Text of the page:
Last week I posted my review of Jack Levison’s Inspired: The Holy Spirit and the Mind of Faith. I mentioned at the end that I’d like to give more attention to his conclusion which he titled, “An Agenda for the Future of Pneumatology”. This section was divided into four parts: (1) the Pneumatology of Creation; (2) The Significance of a Starting Point; (3) the Bible and the World that Shaped It; (4) A Model of Inspiration and a Unified Future for the Church. For the next few days I’ll outline each of these points. On one hand, this is to share Levison’s thoughts for our own discussion here. On the other, I aim to encourage the purchasing of the book by anyone interested in Pneumatology.
In the Pneumatology of Creation Levison argues that we need to revisit the following ideas:
First, the general testimony of the Hebrew Bible that the spirit of God is intrinsic to the sustaining and ordering of creation. Whether we discuss Gen. 1:2, Ps. 104:30, or a variety of other passages, we must keep in mind that a holistic Pneumatology is one where we acknowledge the role of God’s spirit in sustaining all things.
Second, we English speakers/writers must be aware of how the Spirit/spirit dichotomy impacts our reading of Scripture. Neither ruach nor pneuma will be capitalized in Scripture. When we capitalize we are making an interpretive statement. Some passages might be obscured by our decision, especially those passages where our idea of Spirit and spirit is blurred by the author.
(Now, for those who worry that Levison is taking us back to German Idealism, back to point prior to Gunkel, Barth, and others emphasized the “otherness” of God’s spirit, let me provide you relief. This is not his aim and he discusses this thoroughly. That said, he does feel that the pendulum was swung a bit too far the other direction.)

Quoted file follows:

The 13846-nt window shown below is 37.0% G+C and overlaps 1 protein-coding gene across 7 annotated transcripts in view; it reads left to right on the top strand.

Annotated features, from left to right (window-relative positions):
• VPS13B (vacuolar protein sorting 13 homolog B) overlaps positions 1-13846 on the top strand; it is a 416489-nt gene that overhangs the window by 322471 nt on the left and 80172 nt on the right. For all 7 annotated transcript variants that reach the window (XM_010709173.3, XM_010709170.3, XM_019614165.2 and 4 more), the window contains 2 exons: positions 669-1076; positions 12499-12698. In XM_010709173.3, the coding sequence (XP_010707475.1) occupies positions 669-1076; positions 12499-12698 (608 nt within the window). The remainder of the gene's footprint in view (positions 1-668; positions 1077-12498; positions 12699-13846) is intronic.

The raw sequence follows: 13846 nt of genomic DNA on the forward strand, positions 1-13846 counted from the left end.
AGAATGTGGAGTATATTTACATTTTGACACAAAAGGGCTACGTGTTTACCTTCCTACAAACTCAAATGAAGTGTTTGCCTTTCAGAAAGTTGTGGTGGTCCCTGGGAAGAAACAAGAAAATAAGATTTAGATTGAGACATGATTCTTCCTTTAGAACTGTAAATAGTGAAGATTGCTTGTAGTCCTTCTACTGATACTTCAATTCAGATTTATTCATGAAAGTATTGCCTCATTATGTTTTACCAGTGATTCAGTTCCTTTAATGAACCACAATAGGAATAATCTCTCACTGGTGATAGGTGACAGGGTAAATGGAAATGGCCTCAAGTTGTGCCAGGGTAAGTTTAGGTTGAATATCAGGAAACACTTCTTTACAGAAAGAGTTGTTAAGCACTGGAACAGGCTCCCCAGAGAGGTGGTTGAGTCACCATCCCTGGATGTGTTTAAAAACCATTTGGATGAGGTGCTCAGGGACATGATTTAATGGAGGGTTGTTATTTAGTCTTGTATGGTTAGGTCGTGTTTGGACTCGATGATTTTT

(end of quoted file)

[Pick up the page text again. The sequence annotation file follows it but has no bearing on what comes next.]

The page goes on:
Third, and related, is Levison’s challenge to realize that there is no difference between the spirit of God that enlivens humans and that which sanctifies. We may speak of a difference in operation, but not one of spirit. God gives life to all, sustains all, and it is the one and same spirit that we encounter giving charisms, sanctifying believers, empowering resurrection.
Fourth, we need to consider that if it is the same spirit in all people that works uniquely in Christians then it is the same spirit that all people cultivate when becoming virtuous. In other words, we Christians see that “the fruits of the spirit are…” and we see these fruits in non-Christians. This is troubling to some, especially when we see a lack thereof in Christians. Levison’s Pneumatology invites us to ask if what we are seeing is the spirit of God in both Christians and non-Christians. Again, this isn’t to deny the uniqueness of the Christian experience. Rather, it is to suggest that a hard and fast dichotomy between humans with spirit and humans without spirit may be a false one. If this language seems strange consider how Christians speak of the imago Dei. Traditionally, most of us acknowledge that it is retained by all humans, it is being uniquely restored in followers of Christ, and it is perfected in Christ himself. This is a helpful parallel model for understanding what Levison seems to be suggesting.
Fifth, the spirit is “outside sacred walls” as Levison puts it. In other words, while the spirit of God does dwell in the Church—we are the spirit’s temple—the spirit is not limited. If God could dwell in the Temple in Jerusalem, yet King Solomon could rightly acknowledge that God cannot be contained by it, we should humbly say the same thing of the Church: the spirit dwells in us, but we don’t control or limited the spirit. (The writings of Pentecostal theologian Amos Yong come to mind here for those who are familiar with his writings.)